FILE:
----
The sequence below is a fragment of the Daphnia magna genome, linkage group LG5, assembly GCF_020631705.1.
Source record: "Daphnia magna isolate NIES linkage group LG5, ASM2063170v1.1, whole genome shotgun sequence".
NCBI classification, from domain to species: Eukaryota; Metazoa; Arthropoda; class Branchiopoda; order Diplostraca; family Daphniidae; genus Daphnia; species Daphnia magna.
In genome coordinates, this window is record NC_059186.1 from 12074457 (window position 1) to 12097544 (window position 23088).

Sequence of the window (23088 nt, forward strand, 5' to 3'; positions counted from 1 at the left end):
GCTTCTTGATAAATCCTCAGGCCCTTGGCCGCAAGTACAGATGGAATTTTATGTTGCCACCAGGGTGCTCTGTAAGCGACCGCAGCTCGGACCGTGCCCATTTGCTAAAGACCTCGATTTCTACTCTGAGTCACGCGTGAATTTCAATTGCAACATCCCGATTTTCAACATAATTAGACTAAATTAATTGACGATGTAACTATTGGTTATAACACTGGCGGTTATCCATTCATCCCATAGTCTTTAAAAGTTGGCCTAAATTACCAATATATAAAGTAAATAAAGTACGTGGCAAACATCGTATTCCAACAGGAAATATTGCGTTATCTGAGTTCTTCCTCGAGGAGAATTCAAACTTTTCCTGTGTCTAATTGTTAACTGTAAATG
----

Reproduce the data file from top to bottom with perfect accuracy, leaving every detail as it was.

The sequence below is a fragment of the Daphnia magna genome, linkage group LG5, assembly GCF_020631705.1.
Source record: "Daphnia magna isolate NIES linkage group LG5, ASM2063170v1.1, whole genome shotgun sequence".
NCBI classification, from domain to species: Eukaryota; Metazoa; Arthropoda; class Branchiopoda; order Diplostraca; family Daphniidae; genus Daphnia; species Daphnia magna.
In genome coordinates, this window is record NC_059186.1 from 12074457 (window position 1) to 12097544 (window position 23088).

Sequence of the window (23088 nt, forward strand, 5' to 3'; positions counted from 1 at the left end):
GCTTCTTGATAAATCCTCAGGCCCTTGGCCGCAAGTACAGATGGAATTTTATGTTGCCACCAGGGTGCTCTGTAAGCGACCGCAGCTCGGACCGTGCCCATTTGCTAAAGACCTCGATTTCTACTCTGAGTCACGCGTGAATTTCAATTGCAACATCCCGATTTTCAACATAATTAGACTAAATTAATTGACGATGTAACTATTGGTTATAACACTGGCGGTTATCCATTCATCCCATAGTCTTTAAAAGTTGGCCTAAATTACCAATATATAAAGTAAATAAAGTACGTGGCAAACATCGTATTCCAACAGGAAATATTGCGTTATCTGAGTTCTTCCTCGAGGAGAATTCAAACTTTTCCTGTGTCTAATTGTTAACTGTAAATG